Yahoo Answers is shutting down on May 4th, 2021 (Eastern Time) and beginning April 20th, 2021 (Eastern Time) the Yahoo Answers website will be in read-only mode. There will be no changes to other Yahoo properties or services, or your Yahoo account. You can find more information about the Yahoo Answers shutdown and how to download your data on this help page.


How were Asperger's or autistic people treated in the middle ages?

I always wondered.

I know that severely autistic people were treated as demon possesed and those with intellectual disabilities as feeble minded but what about Asperger's people?

I bet they were seen as evil or weird people or something

4 Answers

  • 10 months ago
    Favorite Answer

    Asperger's syndrome was not an identified pattern of behavior until 1944, it was not identified by any medical body until the 1970s, and was not in the DSM until 1994.  So any pattern is purely conjecture.  There is a huge difference between evil and weird. I grew up with undiagnosed Asperger syndrome and it was primarily a personality pattern - loner, introvert, socially awkward, intellectual, geeky, etc. All through school I had a circle of friends that were just like me.  I don't think Asperger syndrome became anything bad until it was labeled as a disability. Now the same things I did as a kid are now diagnosable. Now people seem to embrace the idea of being an outsider in a negative way, rather than just seeing themselves as different. I would guess in the middle ages it would be the same. My best guess is that most people who would be diagnosed with Asperger's now would have been wizards then. The typical description of a wizard largely matches a Asperger diagnosis of today.

    Feeble-minded did not exist as a diagnosis until the late nineteenth century. Feeble-mindedness was not readily identifiable until people were expected to be able to do simple math and reading. Feeble-mindedness was seemingly more common in the middle ages as unless it was severe it was actually pretty common and acceptable. Many kings have been considered feeble-minded. It often occurred on account of poor diet, side-effect of disease, hard labor, the commoness of marrying within the family.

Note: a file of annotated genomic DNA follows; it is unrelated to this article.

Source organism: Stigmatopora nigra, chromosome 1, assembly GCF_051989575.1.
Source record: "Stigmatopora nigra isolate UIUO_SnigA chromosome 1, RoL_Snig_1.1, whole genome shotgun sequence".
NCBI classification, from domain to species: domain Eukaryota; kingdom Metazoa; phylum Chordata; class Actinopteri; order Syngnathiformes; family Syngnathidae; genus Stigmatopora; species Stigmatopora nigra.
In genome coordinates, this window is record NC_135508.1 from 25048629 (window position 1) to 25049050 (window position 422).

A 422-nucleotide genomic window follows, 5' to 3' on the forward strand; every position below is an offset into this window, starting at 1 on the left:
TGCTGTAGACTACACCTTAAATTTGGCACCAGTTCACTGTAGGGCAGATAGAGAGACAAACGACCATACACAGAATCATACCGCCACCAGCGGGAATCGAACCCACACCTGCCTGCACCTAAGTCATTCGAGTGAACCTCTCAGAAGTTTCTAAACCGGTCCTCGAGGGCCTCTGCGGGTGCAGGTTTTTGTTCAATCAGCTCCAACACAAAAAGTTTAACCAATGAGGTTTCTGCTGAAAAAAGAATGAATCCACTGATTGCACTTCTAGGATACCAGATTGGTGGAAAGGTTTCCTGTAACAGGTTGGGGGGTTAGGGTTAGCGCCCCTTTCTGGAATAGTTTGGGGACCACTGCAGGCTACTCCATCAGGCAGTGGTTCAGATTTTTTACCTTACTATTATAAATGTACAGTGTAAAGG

So I suggest you rethink this whole idea of people with disabilities in general as being ostracized and treated badly. That is a modern notion. People who had seizures,leprosy, open infected wounds,  and other specific disabilities (now mostly substantially no longer in existence or medicated) were treated differently as they were considered cursed by the devil. Disability was hugely present in the middle ages and for the most part just ahard part of life. 

  • Glass
    Lv 7
    10 months ago

    Disability is largely defined by culture. In the middle ages there were no bright lights and loud noises to overstimulate you. You knew everyone in your community and life followed a steady routine. Being able to hyperfocus on a task or have a specialized skill in something would be a strength. People also weren't expected to be completely independent and do everything by themselves. You would probably live with family your entire life. A person with Aspergers may not have stood out as unusual at all, they might even have thrived.

  • 10 months ago

    Yeah, but, autism was extremely rare if not non existent. At most you could suggest rates were 1 in 15000 which is what they used to be from our observations from recent history. Autism rates are now about 1 in 75 for males and 1 in 110 for females, Why rates have sky rocketed is another story that maybe you should think about

  • Rick
    Lv 7
    10 months ago

    hidden away in the back ............................................

Still have questions? Get your answers by asking now.